Angels get Alberto Callaspo from Royals for two pitchers

3 Comments

From Bob Dutton of the Kansas City Star comes word that the Angels have acquired third baseman Alberto Callaspo from the Royals for righty Sean O’Sullivan and minor league left-hander Will Smith.

The Angels opened the season with Brandon Wood at third base and had high hopes for the 25-year-old, but he’s hit just .168/.185/.225 in 173 at-bats and the Halos have struggled to find an answer at the position. 

As a whole, actually, third basemen in Anaheim have posted a combined batting average of .214 this season.  That’s the worst combined batting average at any position, on any team, in the majors.

The 27-year-old Callaspo is a pretty solid defender and has batted .275/.308/.410 with eight homers and 43 RBI in 349 at-bats for the Royals.  The Angels will hope that he can help the club climb closer to the Rangers, who currently hold a five-game lead in the American League West.

Of course, they had to unload some rather serious talent in the three-player swap.  Smith is a fast-rising left-hander and has worked his way to Triple-A at the age of 21.  O’Sullivan, 22, has enjoyed early success in the major leagues, most recently holding the Yankees to two hits over six innings Tuesday in a 10-2 victory.  He’s likely to step right into the Kansas City starting rotation.

Evan Longoria: “I just kind of feel sorry for the Rays fan base.”

Joe Scarnici/Getty Images
5 Comments

The Rays were busy over the weekend, trading starter Jake Odorizzi to the Twins, designating All-Star outfielder Corey Dickerson for assignment, and then picking up C.J. Cron in a deal with the Angels. The Rays saved about $4 million — Odorizzi’s $6.3 million less Cron’s $2.3 million salary — and picked up a prospect. They’re still on the hook for Dickerson’s $5.95 million salary until they can find a trade partner, which seems likely.

Those are some head-scratching moves if you’re a Rays fan or a member of the Rays. Dickerson hit .282/.325/.490 with 27 home runs, 62 RBI, and 84 runs scored in 629 plate appearances last season, part of which resulted in his first trip to the All-Star Game. Designating him for assignment is strictly a financial move, assuming he can be traded. The Rays are currently operating with a payroll below $70 million. This comes just a week and a half after Rays ownership proposed the public footing most of the bill for the club’s new stadium. And the Rays had traded third baseman Evan Longoria — then the face of the franchise — to the Giants earlier this offseason.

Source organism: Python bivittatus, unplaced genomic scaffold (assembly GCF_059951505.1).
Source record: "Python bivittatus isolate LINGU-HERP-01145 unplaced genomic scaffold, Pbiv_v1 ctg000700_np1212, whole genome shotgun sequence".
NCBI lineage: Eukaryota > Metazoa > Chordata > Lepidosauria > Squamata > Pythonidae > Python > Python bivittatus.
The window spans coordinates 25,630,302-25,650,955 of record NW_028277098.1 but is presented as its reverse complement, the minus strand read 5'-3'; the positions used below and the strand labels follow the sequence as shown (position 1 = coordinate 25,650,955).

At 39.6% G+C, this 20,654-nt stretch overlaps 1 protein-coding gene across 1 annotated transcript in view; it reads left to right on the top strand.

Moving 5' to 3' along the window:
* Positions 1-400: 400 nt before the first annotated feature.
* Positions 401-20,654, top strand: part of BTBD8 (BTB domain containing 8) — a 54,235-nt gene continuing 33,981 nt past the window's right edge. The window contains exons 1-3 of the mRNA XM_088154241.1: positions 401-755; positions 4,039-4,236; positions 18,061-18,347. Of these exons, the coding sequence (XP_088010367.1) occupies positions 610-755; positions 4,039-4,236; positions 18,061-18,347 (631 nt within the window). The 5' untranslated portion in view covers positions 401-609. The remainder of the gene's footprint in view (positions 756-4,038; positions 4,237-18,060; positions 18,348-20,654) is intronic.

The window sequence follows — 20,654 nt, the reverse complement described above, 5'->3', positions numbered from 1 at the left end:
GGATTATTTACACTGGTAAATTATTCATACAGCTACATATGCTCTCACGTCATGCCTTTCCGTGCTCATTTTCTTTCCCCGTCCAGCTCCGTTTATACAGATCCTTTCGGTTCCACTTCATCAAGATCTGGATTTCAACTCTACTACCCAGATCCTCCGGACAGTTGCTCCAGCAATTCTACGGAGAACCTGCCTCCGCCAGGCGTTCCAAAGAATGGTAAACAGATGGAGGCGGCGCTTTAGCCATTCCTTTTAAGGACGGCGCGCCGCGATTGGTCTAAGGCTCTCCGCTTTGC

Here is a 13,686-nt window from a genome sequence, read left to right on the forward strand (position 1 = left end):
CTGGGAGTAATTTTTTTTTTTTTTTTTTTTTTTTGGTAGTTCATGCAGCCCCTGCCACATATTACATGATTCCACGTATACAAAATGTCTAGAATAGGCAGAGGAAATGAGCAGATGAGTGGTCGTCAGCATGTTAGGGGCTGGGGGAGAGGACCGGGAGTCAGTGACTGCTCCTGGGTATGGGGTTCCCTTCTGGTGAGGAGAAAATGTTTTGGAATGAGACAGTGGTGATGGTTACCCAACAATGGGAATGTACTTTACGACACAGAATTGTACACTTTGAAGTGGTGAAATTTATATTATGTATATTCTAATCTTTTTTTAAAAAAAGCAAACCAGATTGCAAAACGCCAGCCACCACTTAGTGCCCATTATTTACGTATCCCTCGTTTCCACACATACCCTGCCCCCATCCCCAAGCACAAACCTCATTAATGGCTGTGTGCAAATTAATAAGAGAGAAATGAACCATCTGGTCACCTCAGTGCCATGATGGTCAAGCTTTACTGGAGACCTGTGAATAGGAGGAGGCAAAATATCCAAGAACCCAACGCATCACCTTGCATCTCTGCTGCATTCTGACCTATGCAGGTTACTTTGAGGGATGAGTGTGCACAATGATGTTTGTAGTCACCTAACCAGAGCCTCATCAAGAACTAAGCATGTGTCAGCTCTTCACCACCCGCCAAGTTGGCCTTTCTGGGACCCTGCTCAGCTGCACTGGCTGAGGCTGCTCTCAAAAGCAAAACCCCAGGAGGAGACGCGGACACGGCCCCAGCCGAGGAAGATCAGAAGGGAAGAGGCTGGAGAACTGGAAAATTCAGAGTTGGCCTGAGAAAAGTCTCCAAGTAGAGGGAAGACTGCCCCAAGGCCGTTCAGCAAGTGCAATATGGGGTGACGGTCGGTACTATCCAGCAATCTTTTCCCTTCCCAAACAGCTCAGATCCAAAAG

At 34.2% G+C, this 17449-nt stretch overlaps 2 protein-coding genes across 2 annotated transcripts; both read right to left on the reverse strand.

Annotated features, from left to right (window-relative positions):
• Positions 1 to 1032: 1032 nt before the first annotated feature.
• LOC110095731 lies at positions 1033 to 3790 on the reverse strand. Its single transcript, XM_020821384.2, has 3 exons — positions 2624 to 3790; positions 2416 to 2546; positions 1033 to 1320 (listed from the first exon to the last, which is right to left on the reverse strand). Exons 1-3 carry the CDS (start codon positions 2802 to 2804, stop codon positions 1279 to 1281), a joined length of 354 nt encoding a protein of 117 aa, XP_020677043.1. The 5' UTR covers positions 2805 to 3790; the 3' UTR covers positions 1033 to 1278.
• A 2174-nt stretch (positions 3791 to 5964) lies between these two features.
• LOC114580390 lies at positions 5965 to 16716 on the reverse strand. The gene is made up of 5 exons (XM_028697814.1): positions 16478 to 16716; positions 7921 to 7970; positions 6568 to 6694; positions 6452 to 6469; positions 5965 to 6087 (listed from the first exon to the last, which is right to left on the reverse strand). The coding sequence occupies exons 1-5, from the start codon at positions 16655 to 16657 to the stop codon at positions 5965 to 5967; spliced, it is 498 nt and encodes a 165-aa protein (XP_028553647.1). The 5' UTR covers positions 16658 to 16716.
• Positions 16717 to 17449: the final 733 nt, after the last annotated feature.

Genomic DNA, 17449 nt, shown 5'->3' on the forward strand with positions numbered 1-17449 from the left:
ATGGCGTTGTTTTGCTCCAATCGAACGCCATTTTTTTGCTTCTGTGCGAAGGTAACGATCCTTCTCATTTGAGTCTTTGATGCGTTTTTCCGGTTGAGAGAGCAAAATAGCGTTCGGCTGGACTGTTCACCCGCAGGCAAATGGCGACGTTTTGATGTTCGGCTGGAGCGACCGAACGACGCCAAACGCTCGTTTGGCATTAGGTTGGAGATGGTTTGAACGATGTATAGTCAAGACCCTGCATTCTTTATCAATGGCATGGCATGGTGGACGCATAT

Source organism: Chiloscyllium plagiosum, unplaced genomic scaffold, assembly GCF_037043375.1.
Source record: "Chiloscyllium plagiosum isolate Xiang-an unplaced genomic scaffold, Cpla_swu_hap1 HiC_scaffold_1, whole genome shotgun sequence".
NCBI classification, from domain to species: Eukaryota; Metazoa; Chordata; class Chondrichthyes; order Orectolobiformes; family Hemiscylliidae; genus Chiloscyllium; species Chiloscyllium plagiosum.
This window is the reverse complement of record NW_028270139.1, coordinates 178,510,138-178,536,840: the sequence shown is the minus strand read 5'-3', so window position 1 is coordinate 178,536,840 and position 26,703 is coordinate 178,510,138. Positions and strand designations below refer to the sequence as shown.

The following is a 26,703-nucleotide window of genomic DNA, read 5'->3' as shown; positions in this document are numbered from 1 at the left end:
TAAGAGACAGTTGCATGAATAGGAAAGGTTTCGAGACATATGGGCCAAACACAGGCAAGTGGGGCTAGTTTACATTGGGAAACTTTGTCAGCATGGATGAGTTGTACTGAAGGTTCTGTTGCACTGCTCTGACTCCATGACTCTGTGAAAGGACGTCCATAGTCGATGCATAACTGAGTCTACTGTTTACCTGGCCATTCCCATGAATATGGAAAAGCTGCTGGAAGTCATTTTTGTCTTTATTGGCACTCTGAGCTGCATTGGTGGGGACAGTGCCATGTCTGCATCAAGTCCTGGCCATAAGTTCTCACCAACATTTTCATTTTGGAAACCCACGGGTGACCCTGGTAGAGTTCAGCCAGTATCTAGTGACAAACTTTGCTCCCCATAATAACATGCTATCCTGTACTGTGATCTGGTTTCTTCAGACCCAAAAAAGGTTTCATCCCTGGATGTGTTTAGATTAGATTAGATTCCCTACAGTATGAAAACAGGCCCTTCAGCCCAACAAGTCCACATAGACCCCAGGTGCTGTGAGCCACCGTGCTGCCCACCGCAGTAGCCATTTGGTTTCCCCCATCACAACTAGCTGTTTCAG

Longoria expressed sympathy for Rays fans for having to put up with this. Via Andrew Baggarly, Longoria said of the curious Dickerson move, “I just kind of feel sorry for the Rays fan base. … I’m not going to take too many shots but it’s pretty obvious that guy is a valuable player and didn’t deserve to be DFAd. Corey was our best player last year.”

Longoria isn’t quite on the money there. By WAR, Dickerson ranked fifth among position players on the team, according to Baseball Reference. FanGraphs is also in agreement. Still, it’s indisputable that Dickerson, who turns 29 years old this May, more than pulled his weight. The Rays do not have a surfeit of starting outfielders, so it wasn’t like they were making room for other capable players. Mallex Smith, who put up a .684 OPS in 282 PA last year, is slated to start in left field at the moment. Designating Dickerson for assignment, as well as trading Longoria and Odorizzi, were simply cost-cutting decisions.

The Rays’ M.O. has been part of the problem leading to the current stagnant free agent market (sans Eric Hosmer‘s eight-year deal on Saturday). Teams like the Rays, Phillies, Reds, and Tigers have been explicitly putting out non-competitive teams in order to facilitate a rebuilding process. Longoria is right to express sympathy for Rays fans, who see their favorite team worsening a roster that went 80-82 last year. The Rays haven’t finished at .500 or above since 2013 and doesn’t figure to halt the streak this year.